Being brave

A lot of people have called me brave but I do not accept this word about myself. Certainly when I was he’s,thy I considered  myself to be a terribly over anxious worrier who wfrightened of lots of things: waspz heights driving on motor ways authority figures who shouted swimming in the sea……the list could go on and on! Having this horrible illness has brought out all my morbid  fears of suffocating or choking and of course dying itself something I also thought a  lot about when I was well.  What a ridiculous waste of energy! I should have beeb savouring each day eating peanut n butter and banana sandwiches every day and thinking about all the things I wasn’t afraid of-

i cry everaa day about being ip ill I am consumed with jealousy  by a all healthy friends. And I don’t want to tell the world how much I am. Still loving life because I don’t.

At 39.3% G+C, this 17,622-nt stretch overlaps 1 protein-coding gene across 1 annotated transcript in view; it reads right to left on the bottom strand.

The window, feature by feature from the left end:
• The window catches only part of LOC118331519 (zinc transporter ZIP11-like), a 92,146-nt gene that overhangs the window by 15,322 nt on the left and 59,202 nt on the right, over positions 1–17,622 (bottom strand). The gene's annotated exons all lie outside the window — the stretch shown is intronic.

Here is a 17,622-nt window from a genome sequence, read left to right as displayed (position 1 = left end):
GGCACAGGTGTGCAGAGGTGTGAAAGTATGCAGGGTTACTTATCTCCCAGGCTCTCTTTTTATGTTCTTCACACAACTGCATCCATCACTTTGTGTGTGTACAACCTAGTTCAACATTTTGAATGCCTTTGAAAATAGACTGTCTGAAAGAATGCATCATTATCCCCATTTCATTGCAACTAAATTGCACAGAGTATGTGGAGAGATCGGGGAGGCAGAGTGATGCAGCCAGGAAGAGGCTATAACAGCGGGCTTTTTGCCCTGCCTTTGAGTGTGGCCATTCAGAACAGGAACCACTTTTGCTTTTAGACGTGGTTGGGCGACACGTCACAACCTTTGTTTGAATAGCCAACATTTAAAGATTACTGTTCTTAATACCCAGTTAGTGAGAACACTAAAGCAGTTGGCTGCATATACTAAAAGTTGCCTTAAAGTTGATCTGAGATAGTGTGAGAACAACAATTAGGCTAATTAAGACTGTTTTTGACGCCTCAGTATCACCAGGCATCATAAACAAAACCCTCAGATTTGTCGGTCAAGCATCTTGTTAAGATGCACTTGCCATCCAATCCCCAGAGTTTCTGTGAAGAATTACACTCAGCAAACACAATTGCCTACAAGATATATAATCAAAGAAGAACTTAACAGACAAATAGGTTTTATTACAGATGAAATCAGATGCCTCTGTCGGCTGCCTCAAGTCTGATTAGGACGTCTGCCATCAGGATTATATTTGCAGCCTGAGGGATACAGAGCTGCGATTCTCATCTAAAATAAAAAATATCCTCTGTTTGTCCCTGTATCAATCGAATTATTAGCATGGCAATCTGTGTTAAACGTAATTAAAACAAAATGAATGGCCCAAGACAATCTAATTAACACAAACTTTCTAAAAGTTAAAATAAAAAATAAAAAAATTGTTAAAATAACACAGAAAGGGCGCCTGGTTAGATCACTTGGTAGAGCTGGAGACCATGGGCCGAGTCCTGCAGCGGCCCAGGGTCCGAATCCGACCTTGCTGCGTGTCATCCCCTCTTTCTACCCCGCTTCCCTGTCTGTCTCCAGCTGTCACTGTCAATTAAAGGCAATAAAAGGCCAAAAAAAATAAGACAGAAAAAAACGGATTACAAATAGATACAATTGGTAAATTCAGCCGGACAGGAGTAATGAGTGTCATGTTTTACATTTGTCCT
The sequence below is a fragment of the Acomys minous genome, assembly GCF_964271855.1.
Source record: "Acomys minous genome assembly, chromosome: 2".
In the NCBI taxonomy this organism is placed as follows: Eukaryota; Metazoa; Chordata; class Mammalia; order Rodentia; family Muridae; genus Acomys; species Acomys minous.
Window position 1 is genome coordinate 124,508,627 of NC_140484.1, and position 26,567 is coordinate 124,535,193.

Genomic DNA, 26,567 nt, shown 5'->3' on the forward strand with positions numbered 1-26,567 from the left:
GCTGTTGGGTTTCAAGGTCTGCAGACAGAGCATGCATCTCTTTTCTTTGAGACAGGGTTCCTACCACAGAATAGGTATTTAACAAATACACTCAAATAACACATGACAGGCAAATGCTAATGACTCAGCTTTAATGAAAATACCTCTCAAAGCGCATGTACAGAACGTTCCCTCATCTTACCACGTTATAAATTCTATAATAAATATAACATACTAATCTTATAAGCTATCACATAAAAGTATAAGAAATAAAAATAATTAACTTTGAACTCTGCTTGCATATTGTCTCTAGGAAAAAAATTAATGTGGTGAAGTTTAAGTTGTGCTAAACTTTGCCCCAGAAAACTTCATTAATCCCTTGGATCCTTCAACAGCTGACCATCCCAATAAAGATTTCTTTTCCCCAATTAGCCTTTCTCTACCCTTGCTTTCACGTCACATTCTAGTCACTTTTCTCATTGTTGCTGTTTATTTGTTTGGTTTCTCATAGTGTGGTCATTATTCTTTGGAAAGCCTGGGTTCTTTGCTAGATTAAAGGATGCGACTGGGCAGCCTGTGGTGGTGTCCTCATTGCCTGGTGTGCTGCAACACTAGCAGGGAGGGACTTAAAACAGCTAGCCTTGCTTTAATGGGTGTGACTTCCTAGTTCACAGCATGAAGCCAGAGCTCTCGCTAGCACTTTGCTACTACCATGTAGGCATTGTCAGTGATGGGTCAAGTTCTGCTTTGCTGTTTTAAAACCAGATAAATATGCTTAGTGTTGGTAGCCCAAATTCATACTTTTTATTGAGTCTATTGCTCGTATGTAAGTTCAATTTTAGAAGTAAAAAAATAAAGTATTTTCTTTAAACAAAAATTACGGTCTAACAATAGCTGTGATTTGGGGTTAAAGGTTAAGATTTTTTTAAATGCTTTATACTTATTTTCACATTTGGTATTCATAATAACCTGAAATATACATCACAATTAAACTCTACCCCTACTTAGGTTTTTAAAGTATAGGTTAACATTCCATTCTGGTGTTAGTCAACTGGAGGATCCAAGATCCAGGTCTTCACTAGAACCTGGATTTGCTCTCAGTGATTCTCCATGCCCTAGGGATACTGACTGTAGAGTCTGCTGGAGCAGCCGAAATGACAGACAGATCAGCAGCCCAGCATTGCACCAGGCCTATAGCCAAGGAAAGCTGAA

I m not brave I m just trying. To stay alive though some times I honestly wonder what for.

4 thoughts on “Being brave

  1. I looked up brave in the OED,and it talks about defiance and fortitude. I reckon that fits. What it isn’t is an absence of fear,or some simpering saintly always on your best behaviour. There is no courage without fear,it’s being shit scared but carrying on. When you were lumbered with this appalling disease,you could have gone for the Cleopatra option,although there can’t be many available asps in Bowes Park. But you didn’t,you didn’t face the wall,you faced out and chose life. Of course you are terrified,and jealous of healthy friends. How could it be otherwise? It’s the trying that’s brave,and nobody could have tried harder than you have. With love as always Helen xxx

  2. Thinking of you Lindy, through sharing your experiences and speaking out about this disease you have helped many people and raised so much awareness, which everybody is so proud of you for. You have brought something positive out of something so bad. When you do pass on you will achieve peace, I wish you strength and send you best wishes and love xxx